7. ^ RG 75, File 969. Spratling to Tony Polet, Oct. 26, 1948; Foster to Gov. Gruening, Nov. 8, 1948; Foster to William Zimmerman, Nov. 10, 1948. These prototypes are now in the Smithsonian's National Museum of the American Indian and the Alaska State Museum. See Penny C. Morrill, editor and author, Maestros de Plata: William Spratling and the Mexican Silver Renaissance {Harry N. Abrams, Inc., with the San Antonio Museum of Art, 2002}: 38-39
  8. ^ William Spratling, "25 Years of Mexican Silverware," Artes de Mexico, Vol. III, No. 10 (1955): 90
  9. ^ Spratling sent his friend, Tulane University archaeologist Frans Blom, imprints of his clay stamps in 1938. These are housed in the Latin American Library at Tulane University. See also Penny C. Morrill, editor and author, Maestros de Plata: William Spratling and the Mexican Silver Renaissance {Harry N. Abrams, Inc., with the San Antonio Museum of Art, 2002}: 24.
  10. ^ Penny C. Morrill, editor and author, Maestros de Plata: William Spratling and the Mexican Silver Renaissance {Harry N. Abrams, Inc., with the San Antonio Museum of Art, 2002}: 167.
  11. ^ Penny C. Morrill, editor and author, Maestros de Plata: William Spratling and the Mexican Silver Renaissance {Harry N. Abrams, Inc., with the San Antonio Museum of Art, 2002}: 255-256 for Spratling's maker's marks. Another source of information for Spratling's marks is the website, "Spratling Silver", authored by Phyllis Goddard: http://www.spratlingsilver.com/.
  12. ^ Drawings for a number of these unique gold jewelry designs are now in the Spratling-Taxco Collection in Tulane University's Latin American Library.
  13. ^ a b William Spratling, File on Spratling (Boston and Toronto: Little, Brown and Company, 1967): 13, 16-30, 34-35; William Spratling and William Faulkner, Sherwood Anderson and Other Famous Creoles, New Orleans, 1926; Penny C. Morrill and Carole A. Berk, Mexican Silver: 20th Century Handwrought Jewelry and Silver (Atglen, PA: Schiffer Publishing, Ltd., 4th edition, 2007): 17-18; 256-257.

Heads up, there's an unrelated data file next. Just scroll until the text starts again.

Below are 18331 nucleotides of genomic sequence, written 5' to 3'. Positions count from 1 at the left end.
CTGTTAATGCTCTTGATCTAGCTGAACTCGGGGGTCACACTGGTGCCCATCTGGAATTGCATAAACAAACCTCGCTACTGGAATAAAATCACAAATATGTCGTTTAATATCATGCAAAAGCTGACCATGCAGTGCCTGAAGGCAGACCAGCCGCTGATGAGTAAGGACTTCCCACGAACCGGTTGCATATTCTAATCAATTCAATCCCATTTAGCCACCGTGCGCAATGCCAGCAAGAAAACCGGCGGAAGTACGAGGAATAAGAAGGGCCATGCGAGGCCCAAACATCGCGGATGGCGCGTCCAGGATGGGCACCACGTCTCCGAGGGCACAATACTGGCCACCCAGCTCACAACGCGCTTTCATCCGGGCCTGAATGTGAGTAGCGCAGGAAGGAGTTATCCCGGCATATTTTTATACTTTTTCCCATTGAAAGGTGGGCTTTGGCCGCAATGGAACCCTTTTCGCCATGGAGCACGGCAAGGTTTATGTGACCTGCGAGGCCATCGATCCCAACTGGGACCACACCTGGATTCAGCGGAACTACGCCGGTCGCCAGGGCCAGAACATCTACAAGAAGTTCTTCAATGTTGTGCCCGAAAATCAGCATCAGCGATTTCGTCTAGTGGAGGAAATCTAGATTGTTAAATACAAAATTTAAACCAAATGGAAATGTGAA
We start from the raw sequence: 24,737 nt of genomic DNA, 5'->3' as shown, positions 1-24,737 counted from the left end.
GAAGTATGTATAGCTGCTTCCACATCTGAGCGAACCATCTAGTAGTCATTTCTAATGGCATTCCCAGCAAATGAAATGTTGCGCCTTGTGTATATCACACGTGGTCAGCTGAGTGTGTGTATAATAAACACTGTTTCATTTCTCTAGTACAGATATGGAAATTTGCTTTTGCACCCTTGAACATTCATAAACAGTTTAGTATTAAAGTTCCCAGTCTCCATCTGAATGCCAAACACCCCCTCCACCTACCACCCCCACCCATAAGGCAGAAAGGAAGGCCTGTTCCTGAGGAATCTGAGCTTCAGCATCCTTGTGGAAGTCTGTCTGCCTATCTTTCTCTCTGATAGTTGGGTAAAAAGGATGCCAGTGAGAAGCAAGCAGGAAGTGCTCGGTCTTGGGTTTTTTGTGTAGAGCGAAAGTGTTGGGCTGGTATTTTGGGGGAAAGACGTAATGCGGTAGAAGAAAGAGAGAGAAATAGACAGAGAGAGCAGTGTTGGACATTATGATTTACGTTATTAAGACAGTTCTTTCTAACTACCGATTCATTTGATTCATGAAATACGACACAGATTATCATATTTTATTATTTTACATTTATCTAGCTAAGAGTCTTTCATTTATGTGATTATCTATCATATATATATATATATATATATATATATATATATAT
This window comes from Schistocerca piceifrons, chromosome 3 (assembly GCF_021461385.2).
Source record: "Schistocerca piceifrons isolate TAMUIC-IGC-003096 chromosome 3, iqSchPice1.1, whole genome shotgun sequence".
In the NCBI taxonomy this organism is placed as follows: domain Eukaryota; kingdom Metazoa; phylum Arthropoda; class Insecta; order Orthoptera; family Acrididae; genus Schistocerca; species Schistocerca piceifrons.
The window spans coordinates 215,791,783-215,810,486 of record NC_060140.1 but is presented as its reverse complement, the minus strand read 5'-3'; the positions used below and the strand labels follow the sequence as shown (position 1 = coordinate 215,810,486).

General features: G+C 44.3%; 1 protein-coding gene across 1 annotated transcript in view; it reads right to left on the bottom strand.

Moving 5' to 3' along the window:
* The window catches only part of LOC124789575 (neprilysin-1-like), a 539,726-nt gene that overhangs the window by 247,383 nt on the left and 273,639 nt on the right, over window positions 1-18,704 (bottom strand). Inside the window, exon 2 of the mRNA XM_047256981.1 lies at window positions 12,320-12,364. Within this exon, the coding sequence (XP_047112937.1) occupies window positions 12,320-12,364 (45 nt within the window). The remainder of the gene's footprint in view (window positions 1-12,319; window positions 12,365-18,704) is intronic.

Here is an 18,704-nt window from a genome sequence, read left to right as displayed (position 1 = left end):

14. ^ Natalie Scott and William Spratling, Old Plantation Houses in Louisiana, New York: William Helburn, Inc., 1927. Also see John W. Scott, Natalie Scott: A Magnificent Life, Gretna, LA: Pelican Publishing Co., 2008
  15. ^ William Spratling, "Cane River Portraits", Scribner's Magazine, Vol. LXXXIII, No. 1 (January 1928): 411-418.
  16. ^ William Spratling, Little Mexico, New York: Jonathan Cape and Harrison Smith, 1932, 69, 84-5
  17. ^ Mark, Joan (2000). The Silver Gringo: William Spratling and Taxco. Albuquerque: University of New Mexico Press. pp. 16, 39, 115. ISBN 0-8263-2079-1. 
  18. ^ Ochsner, Jeffrey (2007). Lionel H. Pries, Architect, Artist, Educator: From Arts and Crafts to Modern Architecture. Seattle and London: University of Washington Press. pp. 103–5. ISBN 0-295-98698-0. 
  19. ^ William Spratling, More Human than Divine: An Intimate and Lively Self-Portrait in Clay of a Smiling People from Ancient Vera Cruz (Mexico: Universidad Nacional Autonoma de Mexico, 1960): 11-13
  20. ^ Mary Daniels, "The Many Sides of William Spratling," The News, Mexico, D.F. (week of Aug. 20, 1967): 11b-13b

Further reading[edit]

  • Goddard, Phyllis M., Spratling Silver: A Field Guide, Keenan Tyler Paine, Altadena CA 2003
  • Littleton, Taylor D. The Color of Silver: William Spratling, His Life and Art, Louisiana State University Press, Baton Rouge 2000
  • Morrill, Penny C., William Spratling and the Mexican Silver Renaissance: Maestros de Plata, Harry N. Abrams, New York; San Antonio Museum of Art, San Antonio 2002
  • Morrill, Penny Chittim, and Berk, Carole A., Mexican Silver: 20th Century Handwrought Jewelry & Metalwork, Schiffer Publishing, Atglen, PA 1994
  • Reed, John Shelton, "The Man from New Orleans," Oxford American, November/December 2000: 102–107
  • Spratling, William, File on Spratling: An Autobiography, Little, Brown and Company, Boston 1967

External links[edit]